Catfishing is when someone creates fake profiles on social media sites to trick people into thinking they are somebody else. It is most common on social media and dating apps like Tinder. They make up life stories and use photographs of unsuspecting victims to create fake identities.
Facebook estimates that 16% of its profiles are fake, while one-fifth of people polled by BetMinded in a 2021 UK survey said they had been catfished, rising to 38% of 25-34 year olds. Experts believe this is just the tip of the iceberg, though, as only 5-10% of victims report being scammed. The increasing popularity of dating apps means there is a massive pool of potential victims for scammers now, and during lockdown many more people went online to connect.
The Catfish term was first used in the 2010 documentary-film, ‘Catfish’ – in which a man discovered the woman he fell in love with online was a middle-aged, married mum. After first gaining prominence in the 2010 movie and subsequent MTV reality series of the same name, catfishing is now a digital-age epidemic.
There are two types of victims – people who are duped into trusting someone with a false identity, and those who have their personal photos stolen and used by someone that isn’t them.
The fake accounts are often used to spark up online relationships. Unknowing victims will fall in love with women/men they meet online – with no idea the person behind the screen is someone completely different. Catfishers use the accounts to give off a persona they wish they had – with plenty of friends, photos and attractive qualities. In essence, Catfishing is long-term grooming and about convincing someone to do something against their wishes and best interests.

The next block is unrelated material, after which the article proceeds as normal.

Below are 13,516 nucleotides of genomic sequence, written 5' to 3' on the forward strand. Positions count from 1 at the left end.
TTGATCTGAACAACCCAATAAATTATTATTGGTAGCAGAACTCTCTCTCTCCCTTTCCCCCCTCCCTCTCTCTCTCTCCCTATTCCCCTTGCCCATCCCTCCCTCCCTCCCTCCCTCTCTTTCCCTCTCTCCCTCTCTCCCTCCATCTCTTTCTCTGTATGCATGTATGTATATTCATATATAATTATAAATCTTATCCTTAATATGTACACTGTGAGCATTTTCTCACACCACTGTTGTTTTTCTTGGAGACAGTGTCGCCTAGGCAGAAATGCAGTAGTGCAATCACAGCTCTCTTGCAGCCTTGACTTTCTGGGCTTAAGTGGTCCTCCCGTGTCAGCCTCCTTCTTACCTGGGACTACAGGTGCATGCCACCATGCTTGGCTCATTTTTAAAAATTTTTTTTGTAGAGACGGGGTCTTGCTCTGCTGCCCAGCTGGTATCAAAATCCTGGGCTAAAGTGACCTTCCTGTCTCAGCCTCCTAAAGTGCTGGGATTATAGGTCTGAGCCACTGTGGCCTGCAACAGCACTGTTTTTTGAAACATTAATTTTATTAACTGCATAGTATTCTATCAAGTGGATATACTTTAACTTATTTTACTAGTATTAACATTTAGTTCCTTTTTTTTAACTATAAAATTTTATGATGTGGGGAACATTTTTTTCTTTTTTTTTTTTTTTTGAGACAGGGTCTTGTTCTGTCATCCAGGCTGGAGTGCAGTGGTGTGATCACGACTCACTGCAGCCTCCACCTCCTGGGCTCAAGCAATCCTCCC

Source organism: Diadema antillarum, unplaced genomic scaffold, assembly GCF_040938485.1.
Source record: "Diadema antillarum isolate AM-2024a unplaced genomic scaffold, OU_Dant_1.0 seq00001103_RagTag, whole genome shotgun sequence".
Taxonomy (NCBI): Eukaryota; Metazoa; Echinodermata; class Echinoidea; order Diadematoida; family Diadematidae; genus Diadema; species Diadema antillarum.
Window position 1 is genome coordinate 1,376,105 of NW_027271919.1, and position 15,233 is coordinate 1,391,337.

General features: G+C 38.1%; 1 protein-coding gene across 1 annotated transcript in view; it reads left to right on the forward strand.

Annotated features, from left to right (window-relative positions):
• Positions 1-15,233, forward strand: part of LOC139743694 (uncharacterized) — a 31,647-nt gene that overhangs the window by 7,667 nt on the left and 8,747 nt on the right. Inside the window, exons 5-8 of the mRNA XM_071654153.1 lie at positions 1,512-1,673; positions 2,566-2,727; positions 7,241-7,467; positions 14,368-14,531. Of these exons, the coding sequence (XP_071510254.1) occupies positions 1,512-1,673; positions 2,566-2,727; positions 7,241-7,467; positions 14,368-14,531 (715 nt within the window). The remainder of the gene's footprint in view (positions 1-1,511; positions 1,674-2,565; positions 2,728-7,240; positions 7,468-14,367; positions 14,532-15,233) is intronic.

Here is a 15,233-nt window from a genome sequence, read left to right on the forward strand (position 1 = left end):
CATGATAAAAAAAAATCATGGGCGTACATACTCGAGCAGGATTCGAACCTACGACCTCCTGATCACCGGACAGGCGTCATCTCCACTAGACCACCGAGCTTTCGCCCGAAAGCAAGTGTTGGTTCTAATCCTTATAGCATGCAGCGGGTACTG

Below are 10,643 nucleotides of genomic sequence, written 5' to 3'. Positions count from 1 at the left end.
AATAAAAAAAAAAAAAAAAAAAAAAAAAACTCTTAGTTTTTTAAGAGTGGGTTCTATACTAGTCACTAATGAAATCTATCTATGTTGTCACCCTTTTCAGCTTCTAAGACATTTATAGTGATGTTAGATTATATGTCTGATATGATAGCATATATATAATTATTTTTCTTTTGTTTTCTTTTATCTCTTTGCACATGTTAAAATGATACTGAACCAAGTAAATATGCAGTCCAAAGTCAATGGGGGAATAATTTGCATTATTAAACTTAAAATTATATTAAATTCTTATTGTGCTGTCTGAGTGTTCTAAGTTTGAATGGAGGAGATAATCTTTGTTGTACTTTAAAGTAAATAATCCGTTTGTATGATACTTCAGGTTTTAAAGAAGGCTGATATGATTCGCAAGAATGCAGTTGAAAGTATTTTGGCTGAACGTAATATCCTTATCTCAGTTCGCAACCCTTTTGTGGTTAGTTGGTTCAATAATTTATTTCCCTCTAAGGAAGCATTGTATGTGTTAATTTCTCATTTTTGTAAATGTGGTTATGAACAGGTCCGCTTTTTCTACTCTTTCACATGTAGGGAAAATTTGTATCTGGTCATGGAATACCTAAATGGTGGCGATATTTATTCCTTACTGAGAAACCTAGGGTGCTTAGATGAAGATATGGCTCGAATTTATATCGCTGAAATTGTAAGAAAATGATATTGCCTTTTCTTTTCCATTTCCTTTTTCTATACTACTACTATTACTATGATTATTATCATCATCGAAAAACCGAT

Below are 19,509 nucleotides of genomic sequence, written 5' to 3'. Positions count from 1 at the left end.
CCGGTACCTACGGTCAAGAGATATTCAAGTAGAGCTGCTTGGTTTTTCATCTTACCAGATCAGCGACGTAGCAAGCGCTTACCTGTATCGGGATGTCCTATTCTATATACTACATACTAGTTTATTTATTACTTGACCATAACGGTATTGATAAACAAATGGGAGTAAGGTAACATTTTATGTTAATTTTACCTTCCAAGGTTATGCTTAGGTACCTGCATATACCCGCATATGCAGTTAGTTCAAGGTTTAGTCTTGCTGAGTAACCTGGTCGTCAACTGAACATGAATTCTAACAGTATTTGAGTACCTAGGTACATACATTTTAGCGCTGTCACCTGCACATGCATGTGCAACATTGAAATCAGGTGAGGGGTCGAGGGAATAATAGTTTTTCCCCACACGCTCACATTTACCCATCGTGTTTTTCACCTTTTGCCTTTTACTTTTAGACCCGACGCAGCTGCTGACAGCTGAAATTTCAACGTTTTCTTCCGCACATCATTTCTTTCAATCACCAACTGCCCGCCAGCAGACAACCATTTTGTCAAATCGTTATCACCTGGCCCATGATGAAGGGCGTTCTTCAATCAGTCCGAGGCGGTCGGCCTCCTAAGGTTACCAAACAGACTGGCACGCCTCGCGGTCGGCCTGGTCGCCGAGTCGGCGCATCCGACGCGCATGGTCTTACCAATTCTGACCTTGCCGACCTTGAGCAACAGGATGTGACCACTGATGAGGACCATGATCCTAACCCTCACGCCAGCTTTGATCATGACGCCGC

Currently internet catfishing is not a specific criminal offence in the UK although there are indications that it might become a criminal offence in the future.
Catfishers can be individuals or networks of criminals linked to organised crime, who use their victims to launder money. They share scripts and tips and there is even evidence that they hold conferences to discuss best practice. Often, several Catfishers will work on the same victim.
Earlier this year, Netflix’s ‘The Tinder Swindler’ documented one of the world’s most extreme Catfish cases. We previously posted about the Tinder swindler case in Feb this year and the concerns of Romance fraud.
How do I know if I’m being catfished. Potential victims always have similar concerns. These include:
Why does the individual refuse to video chat
Why is the individual never able to meet in person
Why does the individual seem just too good to be true
If you are in an online relationship and think any of the above apply – you could be getting catfished.
If you ever need any advice, please contact Valkyrie at E: firstname.lastname@example.org T: +44 (0) 2074 999 323